AHEAD of PRINT
Year: 2018 I Volume: 2 I Issue: 1 I Page:
A case of congenital erythropietic porphyria
Dr Tulika Rai, 1, Dr Prakriti Shukla1
1Department of Dermatology & Venereology , Institute of Medical Sciences, B.H.U., Varanasi-221005.
Dr Tulika Rai,
Department of Dermatology& Venereology,
Institute of Medical Sciences, B.H.U., Varanasi-221005
Congenital erythropoietic porphyria (CEP), is extremely rare and is autosomal recessive. The deficient enzyme is uroporphyrinogen III cosynthase (or uroporphyrinogen III synthase). Due to the impaired function of this enzyme, excessive amounts of particular porphyrins accumulate, particularly in the bone marrow, plasma, red blood cells, urine, teeth, and bones. Due to photosensitivity, after exposure to light, the photo-activated porphyrins in the skin cause bullae (blistering) and the fluid-filled sacs rupture, and the lesions often get infected. These infected lesions can lead to scarring, bone loss, and deformities. The hands, arms, and face are the most commonly affected areas. We report a 5 year old male child presenting with CEP. However, there was no hemolysis or hemolytic anemia at time of presentation. The diagnosis was made mainly on clinical presentation and increased total urinary porphyrin levels. Twenty-four- hour urinary levels of uroporphyrin and coproporphyrin were also raised. Detailed analysis of porphyrin levels in urine, feces couldnít be done because of financial constraints. It is ideal to go for skin biopsy, DIF and detailed biochemical investigations to make the correct diagnosis which is lacking in our case. In a resource poor setting, sometimes investigations canít be done so in our case, diagnosis was made mainly on clinical findings and few relevant investigations.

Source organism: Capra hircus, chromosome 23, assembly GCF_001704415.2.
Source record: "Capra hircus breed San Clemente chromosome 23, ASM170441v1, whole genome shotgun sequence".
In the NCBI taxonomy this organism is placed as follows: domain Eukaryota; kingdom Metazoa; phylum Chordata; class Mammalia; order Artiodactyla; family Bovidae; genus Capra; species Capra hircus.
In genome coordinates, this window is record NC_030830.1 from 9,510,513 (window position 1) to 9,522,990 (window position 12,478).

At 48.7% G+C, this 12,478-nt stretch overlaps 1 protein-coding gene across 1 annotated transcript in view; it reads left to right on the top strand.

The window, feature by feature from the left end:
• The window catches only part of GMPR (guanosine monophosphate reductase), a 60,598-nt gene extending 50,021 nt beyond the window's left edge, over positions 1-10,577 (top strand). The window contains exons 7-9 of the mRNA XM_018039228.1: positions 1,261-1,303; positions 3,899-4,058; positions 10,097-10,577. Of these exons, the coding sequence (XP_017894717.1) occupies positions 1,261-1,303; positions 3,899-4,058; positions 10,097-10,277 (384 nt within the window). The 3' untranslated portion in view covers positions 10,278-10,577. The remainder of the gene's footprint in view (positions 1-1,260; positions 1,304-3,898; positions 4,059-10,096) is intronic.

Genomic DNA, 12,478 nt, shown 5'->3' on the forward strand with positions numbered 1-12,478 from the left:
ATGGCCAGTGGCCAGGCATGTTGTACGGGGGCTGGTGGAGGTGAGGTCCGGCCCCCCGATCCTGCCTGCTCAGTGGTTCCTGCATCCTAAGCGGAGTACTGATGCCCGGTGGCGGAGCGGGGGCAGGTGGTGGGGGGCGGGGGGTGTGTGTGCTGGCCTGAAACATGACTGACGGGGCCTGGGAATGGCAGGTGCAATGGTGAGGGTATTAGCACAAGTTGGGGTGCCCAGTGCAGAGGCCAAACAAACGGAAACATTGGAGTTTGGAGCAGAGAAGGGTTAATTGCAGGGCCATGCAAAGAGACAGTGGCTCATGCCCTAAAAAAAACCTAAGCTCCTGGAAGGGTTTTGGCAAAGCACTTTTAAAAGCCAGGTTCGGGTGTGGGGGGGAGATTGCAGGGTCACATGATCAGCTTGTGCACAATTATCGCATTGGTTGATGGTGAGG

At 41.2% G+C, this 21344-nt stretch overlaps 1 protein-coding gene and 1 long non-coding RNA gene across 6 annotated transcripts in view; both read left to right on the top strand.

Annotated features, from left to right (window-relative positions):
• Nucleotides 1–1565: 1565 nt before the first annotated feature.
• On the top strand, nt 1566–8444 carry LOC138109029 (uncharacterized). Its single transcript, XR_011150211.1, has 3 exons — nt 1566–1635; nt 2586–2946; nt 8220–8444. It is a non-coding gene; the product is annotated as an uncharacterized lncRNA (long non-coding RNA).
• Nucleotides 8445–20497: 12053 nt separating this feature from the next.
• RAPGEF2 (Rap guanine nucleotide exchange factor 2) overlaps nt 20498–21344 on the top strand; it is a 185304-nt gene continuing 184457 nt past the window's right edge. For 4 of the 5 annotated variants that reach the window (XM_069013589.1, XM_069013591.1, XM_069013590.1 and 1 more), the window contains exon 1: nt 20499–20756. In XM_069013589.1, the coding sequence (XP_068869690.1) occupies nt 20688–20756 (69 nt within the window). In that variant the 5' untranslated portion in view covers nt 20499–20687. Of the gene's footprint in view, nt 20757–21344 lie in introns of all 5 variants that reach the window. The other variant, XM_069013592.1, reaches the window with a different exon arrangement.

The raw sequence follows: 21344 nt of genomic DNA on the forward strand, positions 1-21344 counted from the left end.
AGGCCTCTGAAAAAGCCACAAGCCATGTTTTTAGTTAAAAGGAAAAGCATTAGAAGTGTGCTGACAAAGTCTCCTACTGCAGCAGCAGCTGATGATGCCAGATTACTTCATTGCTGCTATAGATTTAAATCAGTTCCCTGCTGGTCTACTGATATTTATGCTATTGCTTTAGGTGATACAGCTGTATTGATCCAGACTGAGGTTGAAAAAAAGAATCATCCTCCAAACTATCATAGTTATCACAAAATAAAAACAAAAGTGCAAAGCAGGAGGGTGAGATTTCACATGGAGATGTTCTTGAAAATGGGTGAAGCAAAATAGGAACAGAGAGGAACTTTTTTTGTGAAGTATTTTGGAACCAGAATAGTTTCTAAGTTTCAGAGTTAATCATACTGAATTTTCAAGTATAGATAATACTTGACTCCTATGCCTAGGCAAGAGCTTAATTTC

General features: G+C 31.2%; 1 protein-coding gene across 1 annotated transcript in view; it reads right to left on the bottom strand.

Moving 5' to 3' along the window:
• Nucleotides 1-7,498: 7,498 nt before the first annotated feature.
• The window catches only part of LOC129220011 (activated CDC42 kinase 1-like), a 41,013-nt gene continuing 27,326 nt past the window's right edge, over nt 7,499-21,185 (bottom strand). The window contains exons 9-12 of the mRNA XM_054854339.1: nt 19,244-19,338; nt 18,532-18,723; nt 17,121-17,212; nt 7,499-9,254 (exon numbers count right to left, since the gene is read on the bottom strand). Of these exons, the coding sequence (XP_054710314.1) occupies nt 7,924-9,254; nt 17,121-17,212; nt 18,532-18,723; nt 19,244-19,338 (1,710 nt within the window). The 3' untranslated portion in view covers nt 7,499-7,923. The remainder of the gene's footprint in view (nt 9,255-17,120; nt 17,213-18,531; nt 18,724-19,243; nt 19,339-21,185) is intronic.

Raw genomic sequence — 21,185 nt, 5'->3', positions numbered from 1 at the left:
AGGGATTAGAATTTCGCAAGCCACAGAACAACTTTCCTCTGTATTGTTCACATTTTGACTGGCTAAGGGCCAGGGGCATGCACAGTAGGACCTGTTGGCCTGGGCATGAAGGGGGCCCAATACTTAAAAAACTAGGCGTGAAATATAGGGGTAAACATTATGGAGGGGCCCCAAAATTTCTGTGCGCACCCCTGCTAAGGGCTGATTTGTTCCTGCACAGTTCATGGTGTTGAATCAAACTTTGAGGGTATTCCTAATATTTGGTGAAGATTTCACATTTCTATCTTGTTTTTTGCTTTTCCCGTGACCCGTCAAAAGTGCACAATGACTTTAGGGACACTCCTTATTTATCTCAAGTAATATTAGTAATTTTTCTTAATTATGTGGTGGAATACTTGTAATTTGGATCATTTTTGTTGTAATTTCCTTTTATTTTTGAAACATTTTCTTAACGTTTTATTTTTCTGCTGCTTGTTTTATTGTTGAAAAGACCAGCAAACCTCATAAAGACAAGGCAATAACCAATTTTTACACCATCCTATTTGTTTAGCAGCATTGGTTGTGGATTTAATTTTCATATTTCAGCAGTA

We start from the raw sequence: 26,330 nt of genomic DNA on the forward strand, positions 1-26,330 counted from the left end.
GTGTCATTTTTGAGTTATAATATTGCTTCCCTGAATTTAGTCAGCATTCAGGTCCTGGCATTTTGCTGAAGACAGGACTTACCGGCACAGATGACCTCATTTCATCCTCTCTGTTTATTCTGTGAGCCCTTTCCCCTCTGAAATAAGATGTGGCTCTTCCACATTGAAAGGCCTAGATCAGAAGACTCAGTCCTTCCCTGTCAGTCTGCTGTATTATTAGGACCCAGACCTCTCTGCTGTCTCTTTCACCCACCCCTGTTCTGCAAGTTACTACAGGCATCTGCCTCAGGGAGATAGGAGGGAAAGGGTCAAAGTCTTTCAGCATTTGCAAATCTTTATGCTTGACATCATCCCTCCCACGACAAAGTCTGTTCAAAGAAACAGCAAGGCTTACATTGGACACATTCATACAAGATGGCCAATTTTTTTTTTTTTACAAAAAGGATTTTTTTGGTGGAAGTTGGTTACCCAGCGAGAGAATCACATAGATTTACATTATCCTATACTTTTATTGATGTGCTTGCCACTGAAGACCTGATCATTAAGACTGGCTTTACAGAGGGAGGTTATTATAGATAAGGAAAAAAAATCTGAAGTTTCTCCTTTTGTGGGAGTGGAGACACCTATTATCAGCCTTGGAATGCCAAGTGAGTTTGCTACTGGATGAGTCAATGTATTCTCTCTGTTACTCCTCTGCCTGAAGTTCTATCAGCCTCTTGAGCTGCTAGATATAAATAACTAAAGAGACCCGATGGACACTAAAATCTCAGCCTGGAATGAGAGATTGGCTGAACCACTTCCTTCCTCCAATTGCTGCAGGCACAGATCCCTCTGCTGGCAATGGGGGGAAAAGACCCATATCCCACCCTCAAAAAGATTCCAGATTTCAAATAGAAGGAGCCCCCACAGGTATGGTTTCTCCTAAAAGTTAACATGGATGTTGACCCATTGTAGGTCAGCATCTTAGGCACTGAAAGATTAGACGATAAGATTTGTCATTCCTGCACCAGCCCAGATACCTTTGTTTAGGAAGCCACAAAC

Key words: Photosensitivity, Porphyria, Autosomal Recessive